I see him walking down the street across from me, a man who is not exactly a friend, but a pleasant sort of acquaintance. I’ve heard him play music – singing songs he’d written that were witty and rhymed well, playing a guitar skillfully. I’ve been to his house, he’s been to mine. When I saw him the other day he was hobbling, holding a cell phone tightly to his ear, his body distorted to the point of being frightening. He has the same disease as my father so I thought of my father – I was driving through town – I was almost home, passing the familiar string of Woodstock shops in summer – and I am thinking again: am I missing something, am I doing it wrong, letting my father go, not calling, not writing, knowing he is sick and riddled with trouble. And who am I not to be at his side, helping?
My father sat in the dining room at the head of the table on Sundays. After dinner – or lunch really, it was lunch though it looked like dinner – he would sit a little longer. He would linger and we had to linger too.
“When I am old,” he said once with a laugh after lunch on a Sunday, with a smile and a challenge in his eyes that told me I must not question this, “I will divide the year in three and spend four months with each of my daughters.” He said it in an ironic tone as if he wasn’t being serious – and I knew I would somehow manage to escape this – it wouldn’t really happen, but I know now I am absolutely supposed to be there, taking care of my father, his real wife.
That’s true, and at the same time, that possibility feels small and distant like it’s at the end of a very long tunnel, a telescope even. Marta taking care of her father isn’t as real as it used to be.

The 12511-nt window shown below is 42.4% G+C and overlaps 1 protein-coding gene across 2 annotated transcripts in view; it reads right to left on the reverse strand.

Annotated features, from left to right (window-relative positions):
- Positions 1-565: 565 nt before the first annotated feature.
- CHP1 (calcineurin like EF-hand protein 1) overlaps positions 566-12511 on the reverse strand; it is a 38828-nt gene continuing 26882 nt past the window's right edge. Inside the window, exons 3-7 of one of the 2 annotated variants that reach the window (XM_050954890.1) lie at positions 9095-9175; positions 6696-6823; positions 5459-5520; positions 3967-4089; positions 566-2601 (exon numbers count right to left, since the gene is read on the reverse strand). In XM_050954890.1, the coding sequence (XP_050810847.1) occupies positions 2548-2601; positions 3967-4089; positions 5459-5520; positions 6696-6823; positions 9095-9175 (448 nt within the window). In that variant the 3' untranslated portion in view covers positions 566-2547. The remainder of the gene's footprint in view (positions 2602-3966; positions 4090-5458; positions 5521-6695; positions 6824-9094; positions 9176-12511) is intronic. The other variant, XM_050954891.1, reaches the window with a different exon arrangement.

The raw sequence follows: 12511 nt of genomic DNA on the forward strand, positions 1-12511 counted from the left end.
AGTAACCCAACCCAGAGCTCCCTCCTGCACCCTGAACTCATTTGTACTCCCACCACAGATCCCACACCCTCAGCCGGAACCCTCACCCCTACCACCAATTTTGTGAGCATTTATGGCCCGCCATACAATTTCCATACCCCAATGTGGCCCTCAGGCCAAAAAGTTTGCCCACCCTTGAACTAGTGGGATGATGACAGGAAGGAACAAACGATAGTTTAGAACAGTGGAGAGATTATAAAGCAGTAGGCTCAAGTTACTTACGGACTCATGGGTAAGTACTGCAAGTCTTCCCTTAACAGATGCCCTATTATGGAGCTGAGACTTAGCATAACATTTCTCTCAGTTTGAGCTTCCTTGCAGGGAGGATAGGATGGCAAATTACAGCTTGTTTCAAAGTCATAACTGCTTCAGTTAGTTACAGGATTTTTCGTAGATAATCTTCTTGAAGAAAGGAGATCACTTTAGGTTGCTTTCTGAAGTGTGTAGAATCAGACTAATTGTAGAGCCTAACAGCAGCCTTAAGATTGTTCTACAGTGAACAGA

I picked him up from the airport the day he came back from Dubai, a crazy crazy last-ditch trip he made when they were so broke they were selling the house and declaring bankruptcy over credit card debt and my father flew to Dubai with a loose-leaf binder of black and white photos of houses for sale in Westchester County, a real estate license being one of his attempts to get back on financial track, the trip looking maybe, almost, like the years of glamorous business trips in his heyday when I was little and he would go and come frequently with heavy leather luggage and a passport with extra pages inserted to hold all the stamps.
I was about twenty-four when he went to
The one thing they still had was a brand new Suburu station wagon and while my father was gone with the binder in Dubai, hoping he’d find some takers for this real estate – my father who is no salesman, who has no gift of the gab, no easy manner to put people at ease – my little sister, a teenager in high school, crashed the Suburu one night. She was unhurt, the car totaled.
This I felt would be unbearable. My father, already on his knees, to hear the car is gone, the one thing they owned.
“I’ll pick Dad up,” I offer. “I’ll give him the news.” I am living in
“I have not felt this bad since I first came to the States,” my father says from the passenger seat, and I know he means the suicide attempt he made before I was born, before he married my mother, when he was here alone, in the States, not speaking the language, forced to work in jobs that made him feel like an ordinary person, a plain person, a person he could not bear to be. I know he took pills. No one has told me all this. I have put it together.
I’ve never had a relationship with my father, I think as I approach my driveway. I think in terms of real connection. It has always been a calculation on his part, a struggle, a resistance, a disappointment on mine. I could never go be with someone I am not really in relationship with, and pretend that I am.
“I gave a lot in the past,” I think, as I start to turn. “I gave for years and years and years. Now I’m paying myself for all those years.” And I felt a pang of pleasure, like when you’ve worked a long time and then the money comes in and you can spend it.
I run out long on the leash, get jerked back for a moment, then run on long again, the image of my father sitting, in dark clothes, hunched in his